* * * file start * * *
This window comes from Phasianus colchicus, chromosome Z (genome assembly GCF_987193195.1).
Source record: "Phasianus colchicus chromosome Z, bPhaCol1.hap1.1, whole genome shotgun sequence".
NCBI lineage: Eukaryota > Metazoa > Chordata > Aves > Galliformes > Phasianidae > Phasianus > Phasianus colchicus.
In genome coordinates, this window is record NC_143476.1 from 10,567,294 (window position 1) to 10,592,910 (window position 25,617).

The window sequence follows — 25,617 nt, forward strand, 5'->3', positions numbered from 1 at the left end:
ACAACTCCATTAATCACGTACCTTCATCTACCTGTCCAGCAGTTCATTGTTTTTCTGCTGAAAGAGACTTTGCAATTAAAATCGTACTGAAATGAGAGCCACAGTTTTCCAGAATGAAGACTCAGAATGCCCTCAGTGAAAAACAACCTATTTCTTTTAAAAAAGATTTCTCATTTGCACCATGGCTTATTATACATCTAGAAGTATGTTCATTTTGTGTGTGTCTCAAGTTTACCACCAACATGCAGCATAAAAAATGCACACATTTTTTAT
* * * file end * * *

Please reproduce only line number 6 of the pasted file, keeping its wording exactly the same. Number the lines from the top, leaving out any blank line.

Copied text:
ACAACTCCATTAATCACGTACCTTCATCTACCTGTCCAGCAGTTCATTGTTTTTCTGCTGAAAGAGACTTTGCAATTAAAATCGTACTGAAATGAGAGCCACAGTTTTCCAGAATGAAGACTCAGAATGCCCTCAGTGAAAAACAACCTATTTCTTTTAAAAAAGATTTCTCATTTGCACCATGGCTTATTATACATCTAGAAGTATGTTCATTTTGTGTGTGTCTCAAGTTTACCACCAACATGCAGCATAAAAAATGCACACATTTTTTAT